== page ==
Upcoming events: 
5Point Unlocked
5Point Adventure Film Festival
April 22 and 24, 7 p.m. April 26, 3 p.m. 

Virtual No Man’s Land Film Festival 
Co-hosted by Boulder Climbing Community
April 24, 5-10 p.m. 

For Business Owners and Entrepreneurs

For industry entrepreneurs, Boulder’s Catapult Innovation Labs launched a webinar series called Survive and Thrive. “This [series] brings community together for collaboration in a new way that helps people survive this situation, which we depend on as a whole industry,” says Sharon Houghton, vice president and general manager at Active Interest Media (AIM), parent company of Catapult Innovation Labs. “A lot of times, startups are competitors or fighting for the same funding pool. But at the end of the day, we want innovation in the outdoor industry and to support each other: All ships rise with the tide.” 

The webinar series is focused on startups with an annual revenue of $250,000 to $1 million, though founders and senior managers from all outdoor industry businesses are welcome to attend. Each webinar is hosted by two experts and two founders. “It’s been nice to have both experts and founders. Hearing directly from their peers, other founders, about what they’ve done in response to coronavirus and what they’ve experienced has been really beneficial for attendees,” says Houghton. 

Also for business owners, the Outdoor Industry Association waived initiation fees and started the LinkedIn Outdoor Industry Covid-19 Forum. Camber Outdoors opened complimentary memberships to nonprofits and entrepreneurs, which allows access to events, such as the upcoming webinar, “Understanding Nonprofit Funding through COVID-19 and Beyond.” The organization also created an online library with resources to study inclusion, equity, and diversity in the workplace. Emerald Expositions and its trade shows, including Outdoor Retailer, developed a 10-day webinar series to help outdoor retailers navigate turbulence.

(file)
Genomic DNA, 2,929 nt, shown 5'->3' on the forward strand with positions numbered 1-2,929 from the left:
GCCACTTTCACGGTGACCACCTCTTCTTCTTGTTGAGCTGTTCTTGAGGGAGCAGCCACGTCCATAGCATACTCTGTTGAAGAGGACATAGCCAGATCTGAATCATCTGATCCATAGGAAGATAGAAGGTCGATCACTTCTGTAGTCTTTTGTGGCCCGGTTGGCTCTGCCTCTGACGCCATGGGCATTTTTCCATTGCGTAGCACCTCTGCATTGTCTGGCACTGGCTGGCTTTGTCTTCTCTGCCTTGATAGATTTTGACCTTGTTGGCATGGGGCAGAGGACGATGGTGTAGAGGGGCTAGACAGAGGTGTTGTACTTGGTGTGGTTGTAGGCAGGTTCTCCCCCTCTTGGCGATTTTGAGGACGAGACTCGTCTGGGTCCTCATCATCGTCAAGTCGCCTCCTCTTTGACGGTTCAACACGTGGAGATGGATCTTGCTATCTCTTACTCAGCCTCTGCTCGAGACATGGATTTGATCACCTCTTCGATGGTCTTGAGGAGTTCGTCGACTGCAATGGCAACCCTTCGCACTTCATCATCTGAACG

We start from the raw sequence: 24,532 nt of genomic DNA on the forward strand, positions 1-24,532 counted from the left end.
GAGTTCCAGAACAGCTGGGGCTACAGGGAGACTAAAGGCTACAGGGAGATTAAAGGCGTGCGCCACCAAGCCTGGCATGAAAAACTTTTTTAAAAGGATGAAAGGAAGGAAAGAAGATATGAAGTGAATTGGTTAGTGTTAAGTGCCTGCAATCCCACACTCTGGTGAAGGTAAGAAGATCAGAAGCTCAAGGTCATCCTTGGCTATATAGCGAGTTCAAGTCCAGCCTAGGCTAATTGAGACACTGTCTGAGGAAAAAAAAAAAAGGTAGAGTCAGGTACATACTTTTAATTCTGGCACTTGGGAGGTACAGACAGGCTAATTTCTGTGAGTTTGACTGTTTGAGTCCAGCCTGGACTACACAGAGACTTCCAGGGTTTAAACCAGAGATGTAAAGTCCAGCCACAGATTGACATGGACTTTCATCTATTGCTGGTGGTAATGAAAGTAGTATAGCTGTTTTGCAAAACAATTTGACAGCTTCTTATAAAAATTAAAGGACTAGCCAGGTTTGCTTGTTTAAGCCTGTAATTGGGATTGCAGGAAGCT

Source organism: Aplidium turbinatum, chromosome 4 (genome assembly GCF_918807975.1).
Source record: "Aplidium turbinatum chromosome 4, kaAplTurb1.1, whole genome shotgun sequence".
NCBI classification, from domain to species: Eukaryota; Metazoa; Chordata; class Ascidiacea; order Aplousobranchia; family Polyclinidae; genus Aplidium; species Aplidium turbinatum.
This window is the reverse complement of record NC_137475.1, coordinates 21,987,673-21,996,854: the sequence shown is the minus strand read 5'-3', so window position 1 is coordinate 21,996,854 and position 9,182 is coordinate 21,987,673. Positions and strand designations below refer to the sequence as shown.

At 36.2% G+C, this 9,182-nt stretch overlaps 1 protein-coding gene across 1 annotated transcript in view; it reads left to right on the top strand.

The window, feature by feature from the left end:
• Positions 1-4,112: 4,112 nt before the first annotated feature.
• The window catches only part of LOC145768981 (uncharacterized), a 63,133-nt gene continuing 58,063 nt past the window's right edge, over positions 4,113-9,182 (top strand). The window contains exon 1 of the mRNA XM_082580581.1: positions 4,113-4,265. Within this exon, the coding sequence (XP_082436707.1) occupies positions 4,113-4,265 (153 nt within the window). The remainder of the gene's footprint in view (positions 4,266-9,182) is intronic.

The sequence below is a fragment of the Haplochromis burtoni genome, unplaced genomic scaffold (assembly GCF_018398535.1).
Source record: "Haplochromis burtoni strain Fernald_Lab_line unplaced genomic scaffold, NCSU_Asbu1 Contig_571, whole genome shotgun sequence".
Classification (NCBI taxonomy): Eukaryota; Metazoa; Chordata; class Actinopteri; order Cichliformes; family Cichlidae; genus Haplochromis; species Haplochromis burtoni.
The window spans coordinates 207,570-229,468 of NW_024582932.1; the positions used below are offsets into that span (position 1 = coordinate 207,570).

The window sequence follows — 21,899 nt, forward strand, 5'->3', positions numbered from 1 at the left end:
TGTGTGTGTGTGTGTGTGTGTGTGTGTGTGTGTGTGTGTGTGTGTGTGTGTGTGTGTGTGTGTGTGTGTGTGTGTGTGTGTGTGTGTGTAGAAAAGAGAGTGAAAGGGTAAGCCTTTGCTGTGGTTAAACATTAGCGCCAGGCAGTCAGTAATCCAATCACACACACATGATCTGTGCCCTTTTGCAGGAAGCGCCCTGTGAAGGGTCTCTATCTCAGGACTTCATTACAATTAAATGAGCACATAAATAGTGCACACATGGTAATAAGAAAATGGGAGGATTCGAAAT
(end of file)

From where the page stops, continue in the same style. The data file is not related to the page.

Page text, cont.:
Upcoming events:
How to Lead Your Team, Remotely?
Survive and Thrive Series, Catapult Innovation Labs
April 20, 12 p.m.
*Previous webinars are recorded and available online

Understanding Nonprofit Funding Through Covid-19 and Beyond
Camber Outdoors
April 21, 12 p.m. 

Taking Control: 10 Action Steps for Retailers to Stay Connected to Their Customers Throughout the COVID-19 Crisis
Stand Up 4 Retail series, Outdoor Retailer and Emerald Expositions
April 22, 10 a.m. 

Many of these educational opportunities were catalyzed to address COVID-19 lockdowns. However, some organizations recognize the potential to employ these digital tools in the future. The top priority of outdoor leaders is to facilitate accessible education and dialogue regardless of participant proximity. “Offering the webinar for free comes down to our core values,” says Sean Eno, founder of Front Range Splitfest and marketing director for Weston Backcountry. “We don’t want to hold education back from people, especially when we can inspire them to get outside. It’s our philosophy to help people overcome barriers—and we don’t tie that hand-in-hand with profit. It’s our responsibility.”